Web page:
Varistors Structure, Function and Design

As the symbol hints the varistor is a voltage dependent resistor. Primarily it is used for taking care of voltage transients of different shapes. Unlike thermistors it has no practical time delay of its function.

R 5.3.1 Function and design

Just as thermistors the varistor is fabricated from a compressed and sintered powder compound that consists of silicon carbide (SiC) or zinc oxide (ZnO). The ZnO varistor has superior characteristics and predominates today all manufacture.

This section deals with ZnO varistors only. If we sinter zinc oxide together with other metal oxide additives there is formed a polycrystalline ceramic. In the intergranular boundaries of the zinc oxide grains are formed P-N junctions with semiconductor characteristics – so called Double Schottky Barriers – with rectifying characteristics. Each ZnO grain with adherent boundaries acts as a miniature varistor with a symmetrical V/I characteristic. The grain compound can be regarded as a conglomerate of “microvaristors” connected in series and parallel.

Thus the load and energy absorption capability in that way will be totally superior to conventional semiconducting elements. There the power generation exclusively will occur in the thin P-N boundary while in the varistor it takes place in all the microvaristors distributed homogeneously in the whole body.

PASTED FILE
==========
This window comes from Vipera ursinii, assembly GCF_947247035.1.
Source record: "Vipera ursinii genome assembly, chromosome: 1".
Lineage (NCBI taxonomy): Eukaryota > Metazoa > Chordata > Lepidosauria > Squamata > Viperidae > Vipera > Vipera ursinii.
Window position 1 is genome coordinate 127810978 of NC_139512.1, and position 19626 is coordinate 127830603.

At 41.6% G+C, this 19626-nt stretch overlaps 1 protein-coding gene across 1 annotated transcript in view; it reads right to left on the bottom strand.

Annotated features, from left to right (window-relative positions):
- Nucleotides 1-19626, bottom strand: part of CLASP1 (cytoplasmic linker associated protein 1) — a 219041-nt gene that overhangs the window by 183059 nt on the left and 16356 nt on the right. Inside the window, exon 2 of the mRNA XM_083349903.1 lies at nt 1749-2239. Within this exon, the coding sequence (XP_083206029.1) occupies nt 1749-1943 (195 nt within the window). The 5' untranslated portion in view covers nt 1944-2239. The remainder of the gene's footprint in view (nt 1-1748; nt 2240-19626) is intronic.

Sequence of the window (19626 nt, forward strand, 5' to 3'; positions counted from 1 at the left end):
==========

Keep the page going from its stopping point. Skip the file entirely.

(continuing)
Figure R5-24. Example of V/I characteristic of a single varistor element.

The V/I characteristic of an elementary varistor may look like the one in Figure R5-24. Other manufacturers may have somewhat modified voltage values. The number of microvaristors connected in series and parallel determines the electrical characteristics of the varistor. If we connect 10 grains in series, with a characteristic according to the figure, we get a varistor with the thickness of 10 grains and a varistor voltage of 30 V. Varistors are shaped and encapsulated approximately as the thermistors.

Of the different designs discs are predominant, with radial leads and a variety of encapsulations, or with whole, metallized surfaces intended for series connection by piling the separate varistors. Encapsulations, for example lacquer or the like, require high tensional stability and resistance against washing agents. Of the uncovered types a certain tubular design intended for connectors should also be mentioned At manufacturing the goal is a grain compound with a regular structure, especially in high voltage/ high energy varistors.

An irregular structure impedes the heat conduction and may lead to an uneven current distribution and occurring Hot Spots and local degradation of the material. In low voltage applications homogeneity is of vital importance. The combination of a multi-electrode construction and small, uniform grains has created the multilayer varistor (MLV), preferably used as SMD, intended for low voltage applications.